Student Government Fiascoes

Student Government logoBack when I was in student government, our biggest problem was apathy. It was hard enough getting people to know that we existed. It was even harder to get them to care. That’s why we were constantly working on outreach. Some, if not most, of these outreach programs failed, like the “Bill to Give Students Candy”, which ended up being a waste of money that attracted negative publicity. That was the problem. The State News was 100 feet down the hall. So every time we screwed up, it ended up in the campus rag. Besides the infamous Candy Bill (which I wrote), here are three other student government resolutions that backfired while I was a representative.

Hot Chocolate

Handing out candy in the girls’ dorms turned out to be a disaster, but somehow the Academic Assembly tried a similar program just a few months later. We bought several large thermoses of hot chocolate from the campus dining services and rented a minivan. With the Associated Students of Michigan State University (ASMSU) logo on the side, we went down to the bus stop outside of Brody Hall. There we found dozens of freshmen shivering out on the side of Harrison Road. We opened up the back of the van and offered up cups of hot chocolate, but only a few braves souls were willing to try it. It turned out that most people don’t want to drink beverages from the back of a stranger’s van.

Root Beer

Sometimes stirring up controversy can be a useful tool, but we failed at that too. We had the idea to get a keg of root beer and cart it around the freshman dorms. Since I went to a campus where illicit underage drinking was rampant, we thought that this might stir up a debate. It didn’t. Instead of creating controversy, we were simply ignored. We didn’t make the paper or anything. We had a few Academic Assembly meetings with leftover root beer, but after that, the keg went as flat as our campaign.

Leather Couches

After those two disasters, we resolved to try something different. We decided to make the student government offices more comfortable for visitors by purchasing some couches. The Academic Assembly allocated some money for two couches in the main office. But when the couches arrived, they were clad in green leather. The green leather couches were comfortable, but they looked like something off of a porn set. When one of the representatives brought it up at the next meeting, the chair replied that professional looking “doctor’s office couches” would have been a lot more expensive. Nevertheless, the State News made a big to-do out of it. In hindsight, we would have gotten less flak for buying the more expensive furniture.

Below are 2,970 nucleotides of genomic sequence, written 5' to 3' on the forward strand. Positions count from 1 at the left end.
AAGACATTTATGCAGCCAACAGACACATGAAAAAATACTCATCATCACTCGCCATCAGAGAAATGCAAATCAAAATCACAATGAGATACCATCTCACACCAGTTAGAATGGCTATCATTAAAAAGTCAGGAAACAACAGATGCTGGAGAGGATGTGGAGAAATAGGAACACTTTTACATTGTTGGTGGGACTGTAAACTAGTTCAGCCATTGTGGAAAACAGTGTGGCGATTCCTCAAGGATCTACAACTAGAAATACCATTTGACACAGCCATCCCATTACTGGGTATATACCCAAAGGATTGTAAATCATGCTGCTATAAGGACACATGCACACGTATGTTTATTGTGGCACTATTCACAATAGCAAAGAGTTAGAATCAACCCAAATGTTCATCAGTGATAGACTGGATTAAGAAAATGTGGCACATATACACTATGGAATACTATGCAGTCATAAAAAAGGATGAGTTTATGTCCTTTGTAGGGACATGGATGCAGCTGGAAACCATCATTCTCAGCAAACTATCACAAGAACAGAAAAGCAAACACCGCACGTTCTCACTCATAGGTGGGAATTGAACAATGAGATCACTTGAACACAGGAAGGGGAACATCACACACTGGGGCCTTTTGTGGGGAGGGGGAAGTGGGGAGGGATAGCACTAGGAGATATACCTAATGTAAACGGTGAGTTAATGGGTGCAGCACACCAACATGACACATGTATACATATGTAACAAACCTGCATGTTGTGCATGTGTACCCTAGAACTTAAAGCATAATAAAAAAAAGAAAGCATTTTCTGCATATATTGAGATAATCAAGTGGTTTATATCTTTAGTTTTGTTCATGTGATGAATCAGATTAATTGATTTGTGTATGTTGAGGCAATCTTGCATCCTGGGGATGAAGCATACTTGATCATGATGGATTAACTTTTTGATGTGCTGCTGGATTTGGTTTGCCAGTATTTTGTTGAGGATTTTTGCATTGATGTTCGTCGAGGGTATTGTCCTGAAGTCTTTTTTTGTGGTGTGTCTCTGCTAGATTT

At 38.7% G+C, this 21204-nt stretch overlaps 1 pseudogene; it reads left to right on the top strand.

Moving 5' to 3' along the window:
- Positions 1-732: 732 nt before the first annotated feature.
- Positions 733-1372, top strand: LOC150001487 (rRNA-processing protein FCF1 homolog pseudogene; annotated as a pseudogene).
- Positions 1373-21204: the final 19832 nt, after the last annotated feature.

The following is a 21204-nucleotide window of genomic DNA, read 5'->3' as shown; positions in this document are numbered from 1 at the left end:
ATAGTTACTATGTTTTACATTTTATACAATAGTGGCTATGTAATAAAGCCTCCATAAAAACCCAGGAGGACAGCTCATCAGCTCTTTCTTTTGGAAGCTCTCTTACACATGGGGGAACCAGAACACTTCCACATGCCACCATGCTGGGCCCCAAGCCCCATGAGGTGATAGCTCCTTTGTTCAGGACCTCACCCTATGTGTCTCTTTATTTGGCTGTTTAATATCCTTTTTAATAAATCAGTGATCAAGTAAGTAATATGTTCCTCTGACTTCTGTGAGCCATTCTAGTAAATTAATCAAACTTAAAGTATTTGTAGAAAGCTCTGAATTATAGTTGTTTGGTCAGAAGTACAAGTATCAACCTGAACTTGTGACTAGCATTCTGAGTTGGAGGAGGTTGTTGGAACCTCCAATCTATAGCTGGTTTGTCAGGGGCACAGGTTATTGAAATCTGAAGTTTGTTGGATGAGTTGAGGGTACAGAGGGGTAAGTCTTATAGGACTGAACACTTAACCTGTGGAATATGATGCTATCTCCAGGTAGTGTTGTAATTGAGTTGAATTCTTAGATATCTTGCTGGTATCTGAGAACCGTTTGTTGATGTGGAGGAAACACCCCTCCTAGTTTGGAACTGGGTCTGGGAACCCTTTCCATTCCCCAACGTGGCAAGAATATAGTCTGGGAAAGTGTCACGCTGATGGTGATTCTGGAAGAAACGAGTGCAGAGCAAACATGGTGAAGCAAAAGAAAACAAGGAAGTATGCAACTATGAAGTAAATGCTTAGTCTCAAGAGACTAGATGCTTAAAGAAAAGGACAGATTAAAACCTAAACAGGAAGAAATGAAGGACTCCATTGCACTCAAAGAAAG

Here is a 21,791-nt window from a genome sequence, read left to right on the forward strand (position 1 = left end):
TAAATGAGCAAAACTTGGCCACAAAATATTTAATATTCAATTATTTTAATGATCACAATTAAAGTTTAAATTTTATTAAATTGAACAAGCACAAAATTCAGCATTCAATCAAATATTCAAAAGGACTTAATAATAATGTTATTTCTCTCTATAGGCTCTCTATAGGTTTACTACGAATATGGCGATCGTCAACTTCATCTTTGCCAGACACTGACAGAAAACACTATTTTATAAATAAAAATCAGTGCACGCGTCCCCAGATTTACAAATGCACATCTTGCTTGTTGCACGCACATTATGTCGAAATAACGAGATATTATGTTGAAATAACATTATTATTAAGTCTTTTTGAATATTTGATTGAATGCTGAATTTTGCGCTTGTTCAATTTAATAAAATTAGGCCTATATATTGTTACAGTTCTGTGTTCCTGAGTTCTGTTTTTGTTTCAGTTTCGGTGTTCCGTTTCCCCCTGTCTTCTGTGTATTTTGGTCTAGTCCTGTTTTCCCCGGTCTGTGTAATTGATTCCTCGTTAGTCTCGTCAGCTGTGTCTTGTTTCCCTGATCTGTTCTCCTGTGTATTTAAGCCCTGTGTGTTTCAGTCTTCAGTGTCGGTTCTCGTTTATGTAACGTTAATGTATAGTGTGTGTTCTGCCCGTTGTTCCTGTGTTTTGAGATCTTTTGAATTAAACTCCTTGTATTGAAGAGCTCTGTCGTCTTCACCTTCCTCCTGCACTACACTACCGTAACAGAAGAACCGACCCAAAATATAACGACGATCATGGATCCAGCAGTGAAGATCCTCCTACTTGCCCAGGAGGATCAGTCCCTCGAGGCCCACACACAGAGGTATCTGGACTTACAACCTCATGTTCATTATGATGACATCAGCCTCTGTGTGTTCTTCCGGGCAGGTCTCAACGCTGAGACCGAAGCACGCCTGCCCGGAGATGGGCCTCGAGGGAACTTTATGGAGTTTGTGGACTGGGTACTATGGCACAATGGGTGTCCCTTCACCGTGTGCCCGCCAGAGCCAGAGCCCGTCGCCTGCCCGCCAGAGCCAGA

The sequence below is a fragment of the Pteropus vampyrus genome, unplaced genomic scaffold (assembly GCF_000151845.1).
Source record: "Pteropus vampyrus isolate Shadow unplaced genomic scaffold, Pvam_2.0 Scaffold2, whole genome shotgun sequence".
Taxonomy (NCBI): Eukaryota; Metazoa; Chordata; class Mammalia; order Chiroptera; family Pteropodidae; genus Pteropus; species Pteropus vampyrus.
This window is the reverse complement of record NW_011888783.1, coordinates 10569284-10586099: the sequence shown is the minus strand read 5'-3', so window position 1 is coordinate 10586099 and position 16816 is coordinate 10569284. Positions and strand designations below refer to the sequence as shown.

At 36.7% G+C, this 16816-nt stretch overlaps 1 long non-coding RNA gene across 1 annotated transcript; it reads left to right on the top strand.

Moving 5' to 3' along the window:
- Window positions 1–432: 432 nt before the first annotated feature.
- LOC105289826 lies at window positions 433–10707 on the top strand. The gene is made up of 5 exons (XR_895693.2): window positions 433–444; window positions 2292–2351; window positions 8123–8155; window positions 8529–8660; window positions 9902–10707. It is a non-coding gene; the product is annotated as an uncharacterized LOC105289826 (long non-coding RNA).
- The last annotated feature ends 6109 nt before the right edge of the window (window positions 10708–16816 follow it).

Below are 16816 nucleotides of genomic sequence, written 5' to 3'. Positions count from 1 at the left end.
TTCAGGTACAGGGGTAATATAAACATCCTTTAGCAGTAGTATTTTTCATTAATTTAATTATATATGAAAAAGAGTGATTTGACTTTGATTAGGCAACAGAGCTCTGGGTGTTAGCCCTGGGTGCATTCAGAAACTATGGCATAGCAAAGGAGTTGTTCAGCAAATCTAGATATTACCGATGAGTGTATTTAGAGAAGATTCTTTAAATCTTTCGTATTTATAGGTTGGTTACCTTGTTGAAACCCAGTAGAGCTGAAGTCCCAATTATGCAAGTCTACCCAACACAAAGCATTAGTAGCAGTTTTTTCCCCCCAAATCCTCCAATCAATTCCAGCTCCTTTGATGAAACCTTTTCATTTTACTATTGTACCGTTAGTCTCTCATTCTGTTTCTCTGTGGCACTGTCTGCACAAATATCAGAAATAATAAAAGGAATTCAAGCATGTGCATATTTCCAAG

Looking back at my student government adventures, it’s amazing how dramatic things seemed at the time, and how petty they seem in hindsight. I have to remind myself that the whole thing was just a game. And like any good game, it’s easy to get caught up in the moment.

Steve Lovelace

Steve Lovelace is a writer, photographer and graphic artist. After graduating Michigan State University in 2004, he taught Spanish in Samoa before moving to Dallas, Texas. He blogs every Monday, Wednesday and Friday at http://steve-lovelace.com.

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6 Responses

  1. March 11, 2013

    […] to have no sense of humor at all. But he didn’t mind an argument. Since I had just joined the student government, I was looking for a good debate. I brought up the fact that Communism had simply failed in country […]

  2. April 23, 2013

    […] to send a delegation to DC to see the workings of the World Bank for themselves. As one of the Academic Assembly’s more active members, I was chosen to be a part of this […]

  3. April 23, 2013

    […] college. I was the Internal Vice Chair of the Academic Assembly, and as one of the officers of the student government, I got to do some interesting things. So when Michigan State booked Dick Cheney as its graduation […]

  4. April 26, 2013

    […] had problems in the Academic Assembly. Many problems, in fact. It was student government, after all. We were there to solve problems. But we couldn’t seem to solve our biggest […]

  5. February 13, 2014

    […] weren’t even students at Michigan State, the riots always made us look bad. Afterward the student government would talk of change, and four or five years later, once a new generation of students moved in, […]

  6. September 3, 2014

    […] was in student government in college, and I had some good times. I handed out candy and hot chocolate to constituents, and traveled to Washington, DC for a conference with the World Bank. Overall it […]

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